“The father of popular psychology was a guy called Martin Seligman. He did this study over 15 days where he had participants track three new things they were grateful for every day and at the end of the 15 days 95pc of them reported feeling better in themselves and feeling happier.”

“When we’re comparing ourselves, particularly through social media, we tend to see what we don’t have, what’s not working or what other people are better at. Gratitude is just a case of turning the lens around and looking at what’s working really well in life, what have you got and what can you be grateful for. It could be as simple as, ‘ok well I don’t have a flat tummy, but I do have food on my table, coffee in my press and great people around me.’ It’s about looking for the good and retraining ourselves to catch the positive.”

Pats starter self-care tips for two weeks to a better mindset:

  • Start small, 15 or 20 minutes a day of conscious self-care
  • Go for a walk, meditate, do some yoga, anything that gets you into the present moment. It’s different for everyone
  • Give yourself a bit of time without your phone in the morning. Try to leave your mobile phone off for the first 30 minutes of the day, if you can. (“We joke that people let a thousand people into their bedroom before they’ve even left the room, by switching the phone on. You’re jumping into a lot of other people’s worlds before you jump into your own.”)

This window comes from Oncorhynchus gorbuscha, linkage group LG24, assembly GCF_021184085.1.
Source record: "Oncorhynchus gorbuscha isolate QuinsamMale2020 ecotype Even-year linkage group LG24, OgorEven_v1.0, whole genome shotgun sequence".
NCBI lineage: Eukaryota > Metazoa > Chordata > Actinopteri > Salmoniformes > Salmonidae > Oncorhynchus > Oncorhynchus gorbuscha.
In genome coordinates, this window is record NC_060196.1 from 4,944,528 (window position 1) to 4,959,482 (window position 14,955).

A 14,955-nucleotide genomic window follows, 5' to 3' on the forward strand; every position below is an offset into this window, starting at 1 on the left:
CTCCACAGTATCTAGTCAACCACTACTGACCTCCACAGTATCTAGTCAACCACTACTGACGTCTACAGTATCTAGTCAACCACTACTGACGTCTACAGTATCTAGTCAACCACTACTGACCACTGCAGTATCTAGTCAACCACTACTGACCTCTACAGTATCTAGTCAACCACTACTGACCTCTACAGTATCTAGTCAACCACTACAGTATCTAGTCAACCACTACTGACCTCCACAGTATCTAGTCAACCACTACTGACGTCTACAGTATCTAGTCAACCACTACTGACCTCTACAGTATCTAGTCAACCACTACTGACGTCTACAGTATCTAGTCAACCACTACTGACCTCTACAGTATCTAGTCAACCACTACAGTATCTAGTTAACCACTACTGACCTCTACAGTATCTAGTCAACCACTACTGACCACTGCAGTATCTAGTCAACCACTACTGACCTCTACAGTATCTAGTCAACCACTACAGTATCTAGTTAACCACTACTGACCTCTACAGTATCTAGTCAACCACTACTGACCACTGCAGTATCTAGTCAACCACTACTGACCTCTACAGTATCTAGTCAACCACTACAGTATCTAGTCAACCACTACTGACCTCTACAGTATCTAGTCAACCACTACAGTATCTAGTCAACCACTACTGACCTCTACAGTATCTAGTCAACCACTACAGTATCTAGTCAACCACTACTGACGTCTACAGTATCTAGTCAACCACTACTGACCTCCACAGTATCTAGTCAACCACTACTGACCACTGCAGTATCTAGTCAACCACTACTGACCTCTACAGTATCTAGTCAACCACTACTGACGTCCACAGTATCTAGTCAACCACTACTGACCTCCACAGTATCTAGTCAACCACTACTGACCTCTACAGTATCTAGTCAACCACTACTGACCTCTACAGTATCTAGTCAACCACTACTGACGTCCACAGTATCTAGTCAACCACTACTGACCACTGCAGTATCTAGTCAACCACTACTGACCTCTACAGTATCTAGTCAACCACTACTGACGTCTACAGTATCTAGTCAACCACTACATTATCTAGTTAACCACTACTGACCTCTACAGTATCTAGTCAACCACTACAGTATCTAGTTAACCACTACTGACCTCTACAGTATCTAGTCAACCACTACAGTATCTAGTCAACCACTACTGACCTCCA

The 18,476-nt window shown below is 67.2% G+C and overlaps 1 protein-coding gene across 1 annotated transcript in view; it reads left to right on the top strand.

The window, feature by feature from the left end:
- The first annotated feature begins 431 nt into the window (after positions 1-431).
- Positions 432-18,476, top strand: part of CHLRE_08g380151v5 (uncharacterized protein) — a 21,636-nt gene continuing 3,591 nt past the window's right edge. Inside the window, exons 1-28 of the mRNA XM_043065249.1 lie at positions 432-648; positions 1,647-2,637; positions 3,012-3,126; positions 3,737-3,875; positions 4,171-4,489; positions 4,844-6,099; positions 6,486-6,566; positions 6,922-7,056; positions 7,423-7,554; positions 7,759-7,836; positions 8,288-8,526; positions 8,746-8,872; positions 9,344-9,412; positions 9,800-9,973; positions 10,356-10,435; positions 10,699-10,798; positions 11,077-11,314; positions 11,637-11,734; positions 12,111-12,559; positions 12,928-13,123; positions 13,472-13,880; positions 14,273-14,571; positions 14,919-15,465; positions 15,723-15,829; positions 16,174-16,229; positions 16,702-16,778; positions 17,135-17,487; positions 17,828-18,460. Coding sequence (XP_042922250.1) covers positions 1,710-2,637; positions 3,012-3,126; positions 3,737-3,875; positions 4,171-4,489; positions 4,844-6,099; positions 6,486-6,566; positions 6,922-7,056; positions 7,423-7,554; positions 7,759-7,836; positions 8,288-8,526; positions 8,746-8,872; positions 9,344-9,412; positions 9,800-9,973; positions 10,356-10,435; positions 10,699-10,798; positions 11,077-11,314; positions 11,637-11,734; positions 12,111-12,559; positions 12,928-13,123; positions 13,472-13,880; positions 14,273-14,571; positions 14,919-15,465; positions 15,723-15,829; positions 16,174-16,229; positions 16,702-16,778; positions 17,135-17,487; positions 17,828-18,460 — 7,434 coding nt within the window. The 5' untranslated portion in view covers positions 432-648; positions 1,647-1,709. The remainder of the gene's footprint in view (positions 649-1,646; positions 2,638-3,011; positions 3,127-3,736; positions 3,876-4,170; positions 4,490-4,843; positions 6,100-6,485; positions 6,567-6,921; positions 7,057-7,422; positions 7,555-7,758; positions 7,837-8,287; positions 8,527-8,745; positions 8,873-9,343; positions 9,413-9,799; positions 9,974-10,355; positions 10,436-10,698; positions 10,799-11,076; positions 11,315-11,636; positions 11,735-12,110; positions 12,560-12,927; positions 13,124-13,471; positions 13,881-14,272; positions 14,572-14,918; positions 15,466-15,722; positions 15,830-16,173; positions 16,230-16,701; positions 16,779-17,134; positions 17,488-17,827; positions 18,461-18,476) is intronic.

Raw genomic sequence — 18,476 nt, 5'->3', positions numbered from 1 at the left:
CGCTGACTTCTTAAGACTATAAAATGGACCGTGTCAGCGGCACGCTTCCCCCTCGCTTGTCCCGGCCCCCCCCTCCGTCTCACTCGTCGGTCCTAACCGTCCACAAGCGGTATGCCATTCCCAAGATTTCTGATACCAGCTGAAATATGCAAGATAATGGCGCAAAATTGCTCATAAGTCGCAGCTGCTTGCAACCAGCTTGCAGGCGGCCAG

• Try and give yourself a digital detox for 20 minutes later on in the day – “where there’s no noise coming in, so you can listen to the voice that’s already in you that has the answers.”


The last area that we can work on to make changes to our mindset is our environment. The places we spend most our time should be set up in such a way that they help us to achieve our goals.

“I heard a quote a couple of years ago that I think is quite strong. It said something to the effect of ‘environment will always trump willpower’. It basically means, if there’s wine in the house and you’re trying to give up alcohol, get rid of that wine. Otherwise you’re going to be fighting yourself every day.”

“We spend most of our time in a handful of places, whether it’s the office or the car or the house. So, what you see in your environment and what surrounds you is important.